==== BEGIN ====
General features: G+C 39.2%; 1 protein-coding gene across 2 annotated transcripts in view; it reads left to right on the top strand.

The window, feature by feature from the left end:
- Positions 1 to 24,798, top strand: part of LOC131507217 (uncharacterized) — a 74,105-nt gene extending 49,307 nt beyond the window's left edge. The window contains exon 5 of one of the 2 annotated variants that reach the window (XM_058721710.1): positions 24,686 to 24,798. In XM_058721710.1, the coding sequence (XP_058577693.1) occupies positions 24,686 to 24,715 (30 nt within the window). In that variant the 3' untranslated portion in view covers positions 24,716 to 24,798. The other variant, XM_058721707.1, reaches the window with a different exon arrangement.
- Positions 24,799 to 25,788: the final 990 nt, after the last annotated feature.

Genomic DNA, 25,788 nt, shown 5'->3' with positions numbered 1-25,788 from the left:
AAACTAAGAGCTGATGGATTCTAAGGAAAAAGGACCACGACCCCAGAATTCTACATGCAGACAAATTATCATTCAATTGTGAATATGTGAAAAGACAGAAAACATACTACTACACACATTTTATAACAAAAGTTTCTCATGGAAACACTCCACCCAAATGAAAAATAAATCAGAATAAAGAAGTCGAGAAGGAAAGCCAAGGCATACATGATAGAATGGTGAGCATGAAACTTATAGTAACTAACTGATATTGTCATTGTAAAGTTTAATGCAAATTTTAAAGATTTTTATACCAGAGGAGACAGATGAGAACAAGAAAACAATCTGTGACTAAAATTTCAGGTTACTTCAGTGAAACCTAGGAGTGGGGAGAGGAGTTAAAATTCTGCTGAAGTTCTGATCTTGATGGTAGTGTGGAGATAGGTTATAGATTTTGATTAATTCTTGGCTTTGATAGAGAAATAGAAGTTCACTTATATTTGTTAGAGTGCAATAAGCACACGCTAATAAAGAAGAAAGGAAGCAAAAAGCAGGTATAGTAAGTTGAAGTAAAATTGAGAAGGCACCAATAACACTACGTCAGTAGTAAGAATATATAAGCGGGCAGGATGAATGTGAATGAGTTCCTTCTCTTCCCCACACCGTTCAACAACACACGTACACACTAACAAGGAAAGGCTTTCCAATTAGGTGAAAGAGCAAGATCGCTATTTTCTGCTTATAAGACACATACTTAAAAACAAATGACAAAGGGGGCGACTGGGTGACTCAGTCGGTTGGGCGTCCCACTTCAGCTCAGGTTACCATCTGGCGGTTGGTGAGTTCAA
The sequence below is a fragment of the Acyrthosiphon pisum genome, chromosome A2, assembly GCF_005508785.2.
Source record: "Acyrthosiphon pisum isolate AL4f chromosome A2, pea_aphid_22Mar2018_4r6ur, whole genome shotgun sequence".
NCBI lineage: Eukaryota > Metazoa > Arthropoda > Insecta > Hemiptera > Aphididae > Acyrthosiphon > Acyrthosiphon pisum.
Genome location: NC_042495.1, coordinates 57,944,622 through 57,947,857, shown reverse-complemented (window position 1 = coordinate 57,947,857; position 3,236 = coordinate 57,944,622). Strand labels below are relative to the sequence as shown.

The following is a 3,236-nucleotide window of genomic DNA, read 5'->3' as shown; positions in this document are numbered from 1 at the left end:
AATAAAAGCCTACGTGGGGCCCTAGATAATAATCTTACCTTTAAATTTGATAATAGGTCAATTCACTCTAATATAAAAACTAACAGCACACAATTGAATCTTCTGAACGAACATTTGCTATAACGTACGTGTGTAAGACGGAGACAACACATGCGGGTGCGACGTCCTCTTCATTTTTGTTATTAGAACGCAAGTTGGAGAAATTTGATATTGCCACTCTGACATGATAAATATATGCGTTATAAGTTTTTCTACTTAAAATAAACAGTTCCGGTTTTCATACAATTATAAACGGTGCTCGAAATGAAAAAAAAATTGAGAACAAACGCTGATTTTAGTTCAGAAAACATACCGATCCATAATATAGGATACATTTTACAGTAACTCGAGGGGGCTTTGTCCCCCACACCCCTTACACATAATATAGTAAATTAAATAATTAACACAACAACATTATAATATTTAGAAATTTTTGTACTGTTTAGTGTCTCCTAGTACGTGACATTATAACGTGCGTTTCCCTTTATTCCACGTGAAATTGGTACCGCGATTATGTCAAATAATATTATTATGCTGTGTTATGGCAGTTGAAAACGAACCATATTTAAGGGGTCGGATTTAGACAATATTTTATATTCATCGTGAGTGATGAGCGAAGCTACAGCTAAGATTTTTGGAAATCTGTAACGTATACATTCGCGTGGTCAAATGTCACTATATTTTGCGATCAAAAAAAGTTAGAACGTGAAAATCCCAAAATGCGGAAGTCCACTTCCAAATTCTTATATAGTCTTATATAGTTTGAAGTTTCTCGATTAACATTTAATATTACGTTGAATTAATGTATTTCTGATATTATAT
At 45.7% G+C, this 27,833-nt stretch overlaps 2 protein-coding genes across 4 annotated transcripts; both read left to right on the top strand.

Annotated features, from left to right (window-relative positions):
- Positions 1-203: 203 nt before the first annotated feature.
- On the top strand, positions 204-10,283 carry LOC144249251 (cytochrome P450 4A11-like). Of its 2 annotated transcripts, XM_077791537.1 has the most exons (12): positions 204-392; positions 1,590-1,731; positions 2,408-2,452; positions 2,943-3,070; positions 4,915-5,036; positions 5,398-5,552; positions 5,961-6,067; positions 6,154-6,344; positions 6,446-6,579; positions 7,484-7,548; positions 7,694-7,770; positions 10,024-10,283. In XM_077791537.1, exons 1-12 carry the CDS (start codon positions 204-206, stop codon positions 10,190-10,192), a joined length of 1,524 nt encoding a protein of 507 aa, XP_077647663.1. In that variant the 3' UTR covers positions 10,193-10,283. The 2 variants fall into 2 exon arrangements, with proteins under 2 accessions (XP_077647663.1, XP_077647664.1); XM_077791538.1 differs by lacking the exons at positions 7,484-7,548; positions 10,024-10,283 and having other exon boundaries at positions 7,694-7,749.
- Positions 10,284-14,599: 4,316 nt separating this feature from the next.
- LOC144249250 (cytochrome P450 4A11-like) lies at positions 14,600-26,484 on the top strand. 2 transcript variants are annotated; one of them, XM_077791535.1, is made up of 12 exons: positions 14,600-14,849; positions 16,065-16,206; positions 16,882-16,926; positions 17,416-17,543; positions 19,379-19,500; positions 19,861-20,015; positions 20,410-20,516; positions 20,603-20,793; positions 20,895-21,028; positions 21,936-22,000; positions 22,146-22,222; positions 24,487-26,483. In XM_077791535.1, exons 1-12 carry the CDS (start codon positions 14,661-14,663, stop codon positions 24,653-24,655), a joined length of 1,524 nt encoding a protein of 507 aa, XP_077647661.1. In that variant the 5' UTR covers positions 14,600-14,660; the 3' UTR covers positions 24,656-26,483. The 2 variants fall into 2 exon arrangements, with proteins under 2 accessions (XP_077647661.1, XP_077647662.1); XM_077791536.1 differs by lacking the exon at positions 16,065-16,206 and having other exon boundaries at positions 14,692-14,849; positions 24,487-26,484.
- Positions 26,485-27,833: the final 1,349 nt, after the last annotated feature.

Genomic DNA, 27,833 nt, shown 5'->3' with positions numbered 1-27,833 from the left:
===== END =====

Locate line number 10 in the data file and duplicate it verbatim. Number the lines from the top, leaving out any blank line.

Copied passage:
Genome location: NC_042495.1, coordinates 57,944,622 through 57,947,857, shown reverse-complemented (window position 1 = coordinate 57,947,857; position 3,236 = coordinate 57,944,622). Strand labels below are relative to the sequence as shown.